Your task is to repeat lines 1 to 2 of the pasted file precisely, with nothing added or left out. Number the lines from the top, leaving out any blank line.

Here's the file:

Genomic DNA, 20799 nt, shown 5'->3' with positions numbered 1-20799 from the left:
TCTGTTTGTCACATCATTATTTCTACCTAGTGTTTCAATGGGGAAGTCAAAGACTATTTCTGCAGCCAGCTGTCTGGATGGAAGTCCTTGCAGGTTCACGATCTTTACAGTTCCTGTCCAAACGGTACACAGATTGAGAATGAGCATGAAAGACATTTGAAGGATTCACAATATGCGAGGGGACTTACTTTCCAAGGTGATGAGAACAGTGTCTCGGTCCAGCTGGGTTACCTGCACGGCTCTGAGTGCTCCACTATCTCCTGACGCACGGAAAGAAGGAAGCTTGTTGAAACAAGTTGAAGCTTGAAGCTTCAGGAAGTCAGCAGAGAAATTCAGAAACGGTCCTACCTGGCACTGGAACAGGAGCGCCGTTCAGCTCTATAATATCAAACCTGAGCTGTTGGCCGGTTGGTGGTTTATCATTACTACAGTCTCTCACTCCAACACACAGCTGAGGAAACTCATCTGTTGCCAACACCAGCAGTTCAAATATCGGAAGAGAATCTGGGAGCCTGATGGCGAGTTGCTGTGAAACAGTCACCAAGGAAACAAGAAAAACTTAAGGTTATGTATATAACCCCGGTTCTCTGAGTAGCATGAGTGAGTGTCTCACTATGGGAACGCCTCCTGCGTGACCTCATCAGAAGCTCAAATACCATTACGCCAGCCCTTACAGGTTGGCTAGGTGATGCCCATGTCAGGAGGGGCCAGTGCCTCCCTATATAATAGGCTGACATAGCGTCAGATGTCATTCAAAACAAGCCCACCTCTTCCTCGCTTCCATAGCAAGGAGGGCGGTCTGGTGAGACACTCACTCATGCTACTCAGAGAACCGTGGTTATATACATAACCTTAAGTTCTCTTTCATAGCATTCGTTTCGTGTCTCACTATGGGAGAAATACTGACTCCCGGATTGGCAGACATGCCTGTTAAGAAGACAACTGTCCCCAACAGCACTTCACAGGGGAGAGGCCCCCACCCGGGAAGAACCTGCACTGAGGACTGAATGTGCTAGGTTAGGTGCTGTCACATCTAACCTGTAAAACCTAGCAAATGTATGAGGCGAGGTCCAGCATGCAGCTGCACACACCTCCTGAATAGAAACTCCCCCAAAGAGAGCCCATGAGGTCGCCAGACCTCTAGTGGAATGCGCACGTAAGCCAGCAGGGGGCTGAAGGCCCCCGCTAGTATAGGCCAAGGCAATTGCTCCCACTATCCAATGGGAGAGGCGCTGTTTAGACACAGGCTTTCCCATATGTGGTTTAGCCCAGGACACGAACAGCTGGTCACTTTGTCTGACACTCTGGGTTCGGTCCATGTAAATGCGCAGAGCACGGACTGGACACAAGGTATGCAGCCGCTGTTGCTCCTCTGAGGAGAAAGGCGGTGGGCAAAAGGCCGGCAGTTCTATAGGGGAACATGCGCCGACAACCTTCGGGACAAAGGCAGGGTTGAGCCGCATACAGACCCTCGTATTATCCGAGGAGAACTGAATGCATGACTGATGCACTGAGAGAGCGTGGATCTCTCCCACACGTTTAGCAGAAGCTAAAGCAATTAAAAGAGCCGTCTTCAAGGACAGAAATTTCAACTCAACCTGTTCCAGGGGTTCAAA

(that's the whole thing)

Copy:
Genomic DNA, 20799 nt, shown 5'->3' with positions numbered 1-20799 from the left:
TCTGTTTGTCACATCATTATTTCTACCTAGTGTTTCAATGGGGAAGTCAAAGACTATTTCTGCAGCCAGCTGTCTGGATGGAAGTCCTTGCAGGTTCACGATCTTTACAGTTCCTGTCCAAACGGTACACAGATTGAGAATGAGCATGAAAGACATTTGAAGGATTCACAATATGCGAGGGGACTTACTTTCCAAGGTGATGAGAACAGTGTCTCGGTCCAGCTGGGTTACCTGCACGGCTCTGAGTGCTCCACTATCTCCTGACGCACGGAAAGAAGGAAGCTTGTTGAAACAAGTTGAAGCTTGAAGCTTCAGGAAGTCAGCAGAGAAATTCAGAAACGGTCCTACCTGGCACTGGAACAGGAGCGCCGTTCAGCTCTATAATATCAAACCTGAGCTGTTGGCCGGTTGGTGGTTTATCATTACTACAGTCTCTCACTCCAACACACAGCTGAGGAAACTCATCTGTTGCCAACACCAGCAGTTCAAATATCGGAAGAGAATCTGGGAGCCTGATGGCGAGTTGCTGTGAAACAGTCACCAAGGAAACAAGAAAAACTTAAGGTTATGTATATAACCCCGGTTCTCTGAGTAGCATGAGTGAGTGTCTCACTATGGGAACGCCTCCTGCGTGACCTCATCAGAAGCTCAAATACCATTACGCCAGCCCTTACAGGTTGGCTAGGTGATGCCCATGTCAGGAGGGGCCAGTGCCTCCCTATATAATAGGCTGACATAGCGTCAGATGTCATTCAAAACAAGCCCACCTCTTCCTCGCTTCCATAGCAAGGAGGGCGGTCTGGTGAGACACTCACTCATGCTACTCAGAGAACCGTGGTTATATACATAACCTTAAGTTCTCTTTCATAGCATTCGTTTCGTGTCTCACTATGGGAGAAATACTGACTCCCGGATTGGCAGACATGCCTGTTAAGAAGACAACTGTCCCCAACAGCACTTCACAGGGGAGAGGCCCCCACCCGGGAAGAACCTGCACTGAGGACTGAATGTGCTAGGTTAGGTGCTGTCACATCTAACCTGTAAAACCTAGCAAATGTATGAGGCGAGGTCCAGCATGCAGCTGCACACACCTCCTGAATAGAAACTCCCCCAAAGAGAGCCCATGAGGTCGCCAGACCTCTAGTGGAATGCGCACGTAAGCCAGCAGGGGGCTGAAGGCCCCCGCTAGTATAGGCCAAGGCAATTGCTCCCACTATCCAATGGGAGAGGCGCTGTTTAGACACAGGCTTTCCCATATGTGGTTTAGCCCAGGACACGAACAGCTGGTCACTTTGTCTGACACTCTGGGTTCGGTCCATGTAAATGCGCAGAGCACGGACTGGACACAAGGTATGCAGCCGCTGTTGCTCCTCTGAGGAGAAAGGCGGTGGGCAAAAGGCCGGCAGTTCTATAGGGGAACATGCGCCGACAACCTTCGGGACAAAGGCAGGGTTGAGCCGCATACAGACCCTCGTATTATCCGAGGAGAACTGAATGCATGACTGATGCACTGAGAGAGCGTGGATCTCTCCCACACGTTTAGCAGAAGCTAAAGCAATTAAAAGAGCCGTCTTCAAGGACAGAAATTTCAACTCAACCTGTTCCAGGGGTTCAAA